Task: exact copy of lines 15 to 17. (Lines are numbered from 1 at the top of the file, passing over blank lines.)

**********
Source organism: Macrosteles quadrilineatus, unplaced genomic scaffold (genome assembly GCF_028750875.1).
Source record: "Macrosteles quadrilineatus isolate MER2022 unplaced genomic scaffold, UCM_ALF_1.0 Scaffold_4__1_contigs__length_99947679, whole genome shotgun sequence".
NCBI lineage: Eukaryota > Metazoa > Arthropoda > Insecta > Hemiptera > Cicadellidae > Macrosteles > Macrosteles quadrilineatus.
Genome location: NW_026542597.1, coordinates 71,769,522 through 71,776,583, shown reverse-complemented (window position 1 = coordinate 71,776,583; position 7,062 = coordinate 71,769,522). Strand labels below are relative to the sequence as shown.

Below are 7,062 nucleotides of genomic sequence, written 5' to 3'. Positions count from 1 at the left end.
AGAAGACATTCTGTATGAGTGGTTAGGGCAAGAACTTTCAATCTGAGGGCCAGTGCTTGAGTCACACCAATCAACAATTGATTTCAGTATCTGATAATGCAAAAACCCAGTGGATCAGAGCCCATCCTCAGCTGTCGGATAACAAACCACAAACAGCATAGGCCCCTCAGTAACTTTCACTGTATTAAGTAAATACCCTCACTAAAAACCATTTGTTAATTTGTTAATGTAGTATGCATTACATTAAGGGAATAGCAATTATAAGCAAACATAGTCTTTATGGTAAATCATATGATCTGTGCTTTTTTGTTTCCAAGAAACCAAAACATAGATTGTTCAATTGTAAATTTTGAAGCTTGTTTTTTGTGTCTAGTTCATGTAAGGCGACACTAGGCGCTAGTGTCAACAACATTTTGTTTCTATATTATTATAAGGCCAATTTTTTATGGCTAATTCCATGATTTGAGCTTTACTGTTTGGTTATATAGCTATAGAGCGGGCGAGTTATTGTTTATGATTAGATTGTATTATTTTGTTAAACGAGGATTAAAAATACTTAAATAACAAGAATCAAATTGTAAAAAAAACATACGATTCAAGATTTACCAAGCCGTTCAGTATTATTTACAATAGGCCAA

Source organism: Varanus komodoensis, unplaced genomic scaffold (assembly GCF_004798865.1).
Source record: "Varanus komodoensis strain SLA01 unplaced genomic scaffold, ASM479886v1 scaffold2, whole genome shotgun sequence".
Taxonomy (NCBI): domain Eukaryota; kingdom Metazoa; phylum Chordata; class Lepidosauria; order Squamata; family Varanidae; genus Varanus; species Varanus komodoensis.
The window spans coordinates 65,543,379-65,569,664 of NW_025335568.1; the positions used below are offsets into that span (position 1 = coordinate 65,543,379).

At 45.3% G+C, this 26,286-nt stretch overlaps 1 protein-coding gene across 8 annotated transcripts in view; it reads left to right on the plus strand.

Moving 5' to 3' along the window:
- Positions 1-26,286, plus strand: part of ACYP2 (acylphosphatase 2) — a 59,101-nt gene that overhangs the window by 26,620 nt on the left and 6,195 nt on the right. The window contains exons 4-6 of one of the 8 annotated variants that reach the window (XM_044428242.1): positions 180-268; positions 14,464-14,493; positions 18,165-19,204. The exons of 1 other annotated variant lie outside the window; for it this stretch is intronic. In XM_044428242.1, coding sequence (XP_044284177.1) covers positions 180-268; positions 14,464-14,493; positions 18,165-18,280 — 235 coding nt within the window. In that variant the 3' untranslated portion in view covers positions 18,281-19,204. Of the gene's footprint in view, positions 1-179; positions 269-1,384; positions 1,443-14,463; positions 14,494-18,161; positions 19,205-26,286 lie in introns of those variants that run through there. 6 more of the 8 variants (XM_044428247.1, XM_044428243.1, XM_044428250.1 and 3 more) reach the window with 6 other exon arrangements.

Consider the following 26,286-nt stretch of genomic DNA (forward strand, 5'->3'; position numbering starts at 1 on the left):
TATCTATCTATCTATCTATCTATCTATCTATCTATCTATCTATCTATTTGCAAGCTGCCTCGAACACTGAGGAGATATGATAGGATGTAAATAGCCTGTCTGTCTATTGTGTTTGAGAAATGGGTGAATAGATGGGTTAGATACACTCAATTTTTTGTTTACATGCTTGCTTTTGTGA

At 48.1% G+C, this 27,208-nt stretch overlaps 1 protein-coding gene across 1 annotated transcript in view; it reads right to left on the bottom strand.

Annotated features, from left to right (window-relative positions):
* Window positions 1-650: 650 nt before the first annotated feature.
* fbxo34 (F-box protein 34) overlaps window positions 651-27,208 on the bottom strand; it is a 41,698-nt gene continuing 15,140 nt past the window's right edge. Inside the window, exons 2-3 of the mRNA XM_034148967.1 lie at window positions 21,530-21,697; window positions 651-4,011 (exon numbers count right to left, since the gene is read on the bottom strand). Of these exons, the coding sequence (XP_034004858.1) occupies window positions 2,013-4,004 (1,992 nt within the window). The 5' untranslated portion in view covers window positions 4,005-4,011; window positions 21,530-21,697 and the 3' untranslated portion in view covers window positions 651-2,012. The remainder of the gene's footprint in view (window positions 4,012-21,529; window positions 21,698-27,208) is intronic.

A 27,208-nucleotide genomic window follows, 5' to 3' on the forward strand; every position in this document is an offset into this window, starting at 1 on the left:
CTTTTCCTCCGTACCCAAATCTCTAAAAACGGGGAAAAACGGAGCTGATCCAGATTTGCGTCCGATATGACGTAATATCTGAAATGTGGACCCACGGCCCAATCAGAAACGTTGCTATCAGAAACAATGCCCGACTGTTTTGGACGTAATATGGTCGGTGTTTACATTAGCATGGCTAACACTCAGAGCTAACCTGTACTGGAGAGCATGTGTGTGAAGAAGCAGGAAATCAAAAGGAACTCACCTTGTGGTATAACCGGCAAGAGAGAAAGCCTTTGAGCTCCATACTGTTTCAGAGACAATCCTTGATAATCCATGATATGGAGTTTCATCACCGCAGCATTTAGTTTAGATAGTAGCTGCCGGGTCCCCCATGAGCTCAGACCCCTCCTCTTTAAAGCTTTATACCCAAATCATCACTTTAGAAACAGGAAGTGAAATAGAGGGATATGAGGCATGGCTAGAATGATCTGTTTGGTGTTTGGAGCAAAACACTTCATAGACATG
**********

TATCTATCTATCTATCTATCTATCTATCTATCTATCTATCTATCTATTTGCAAGCTGCCTCGAACACTGAGGAGATATGATAGGATGTAAATAGCCTGTCTGTCTATTGTGTTTGAGAAATGGGTGAATAGATGGGTTAGATACACTCAATTTTTTGTTTACATGCTTGCTTTTGTGA

At 48.1% G+C, this 27,208-nt stretch overlaps 1 protein-coding gene across 1 annotated transcript in view; it reads right to left on the bottom strand.

Annotated features, from left to right (window-relative positions):